After failing to pass a new Farm Bill late last year when the 2008 Bill expired, Congress is once again picking up the farm legislation baton. It isn't altogether shocking that we entered 2013 without a new Farm Bill or that last minute deal making on farm and food policies will pervade this summer's news cycle -- the same thing happened in 2008 with the expiration of the 2002 Bill. Though election-year politics in 2012 can be blamed for much of the wrangling and, consequently, lack of action, modern Farm Bills are expensive and contain provisions that deserve lengthy debate. The Congressional Budget Office estimates that over ten years, the 2008 Bill will likely cost taxpayers well over $800 billion and the price tag for anything that Congress can successfully pass in the coming months will undoubtedly be similar.
Though more than 80 percent of Farm Bill spending is directed toward the Supplemental Nutrition Assistance Program (SNAP), the billions of dollars that go directly to farmers as price supports, conservation assistance, crop insurance subsidies and direct payments are no less controversial. Conservatives decry government intervention in markets, liberals underscore the disproportionate support given to large commodity-producing farms and both feel renewed pressure from the electorate to mind the purse strings less casually.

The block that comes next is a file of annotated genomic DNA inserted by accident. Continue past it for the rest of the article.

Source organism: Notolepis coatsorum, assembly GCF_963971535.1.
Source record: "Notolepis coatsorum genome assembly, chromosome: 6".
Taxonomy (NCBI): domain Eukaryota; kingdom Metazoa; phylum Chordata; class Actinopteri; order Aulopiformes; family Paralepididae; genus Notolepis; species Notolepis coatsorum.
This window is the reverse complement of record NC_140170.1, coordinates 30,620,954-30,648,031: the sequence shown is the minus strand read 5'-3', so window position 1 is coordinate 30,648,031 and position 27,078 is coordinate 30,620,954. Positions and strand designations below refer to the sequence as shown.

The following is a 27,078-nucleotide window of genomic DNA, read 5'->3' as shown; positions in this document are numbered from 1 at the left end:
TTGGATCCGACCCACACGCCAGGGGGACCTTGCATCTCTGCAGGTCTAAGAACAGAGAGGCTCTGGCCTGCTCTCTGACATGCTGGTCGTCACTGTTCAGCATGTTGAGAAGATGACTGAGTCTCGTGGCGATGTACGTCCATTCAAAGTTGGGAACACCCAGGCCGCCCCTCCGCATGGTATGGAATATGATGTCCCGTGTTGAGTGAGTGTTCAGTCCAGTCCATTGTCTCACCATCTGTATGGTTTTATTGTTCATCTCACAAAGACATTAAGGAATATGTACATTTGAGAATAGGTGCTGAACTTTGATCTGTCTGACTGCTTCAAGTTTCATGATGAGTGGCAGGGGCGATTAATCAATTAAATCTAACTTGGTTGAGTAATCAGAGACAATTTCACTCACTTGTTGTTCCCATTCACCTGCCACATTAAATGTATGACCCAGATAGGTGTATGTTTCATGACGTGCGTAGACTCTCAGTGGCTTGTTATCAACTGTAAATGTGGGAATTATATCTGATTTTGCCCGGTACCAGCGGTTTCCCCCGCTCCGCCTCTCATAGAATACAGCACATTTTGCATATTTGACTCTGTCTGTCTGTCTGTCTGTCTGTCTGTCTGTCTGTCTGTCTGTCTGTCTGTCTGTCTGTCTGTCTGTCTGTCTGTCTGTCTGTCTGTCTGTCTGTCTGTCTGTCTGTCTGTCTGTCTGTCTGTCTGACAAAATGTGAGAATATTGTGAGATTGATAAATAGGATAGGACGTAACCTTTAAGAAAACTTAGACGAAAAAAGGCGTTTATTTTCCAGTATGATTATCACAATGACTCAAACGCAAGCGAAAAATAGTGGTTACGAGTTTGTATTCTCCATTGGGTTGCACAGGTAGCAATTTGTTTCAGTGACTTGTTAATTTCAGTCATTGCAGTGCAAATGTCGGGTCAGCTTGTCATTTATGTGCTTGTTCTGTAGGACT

Unfortunately, proponents from both political ideologies consistently fail to justify farm support spending to the American public. The farm lobby, though not without its faults, is in turn vilified and the 24-hour news cycle marches on without any substantive public debate over the virtue of providing a financial safety net to the country's food and fiber producers.
The truth is, agricultural ventures are uniquely risky. Whether growing a few acres of vegetables or milking a thousand dairy cows, farmers from California to New York do what they do at the whims of nature. The market economy rewards businesses that are efficient and well managed but even the best laid plans in farming can be washed away with a few too many raindrops or burned up with a few too little.
It isn't just the risk of disaster from uncontrollable factors that sets farming apart from other industries, though. Consider a toy, clothing or computer manufacturer. When trends and other changes in consumer behavior affect demand for these products, producers can almost instantaneously respond to the desires of the market with increases or decreases in production. Essentially, their ability to meet shortages in the market with additional production or gluts with less production acts as a balance on prices. The result is that these producers face relatively stable prices over time and operate with reasonably accurate expectations of the future.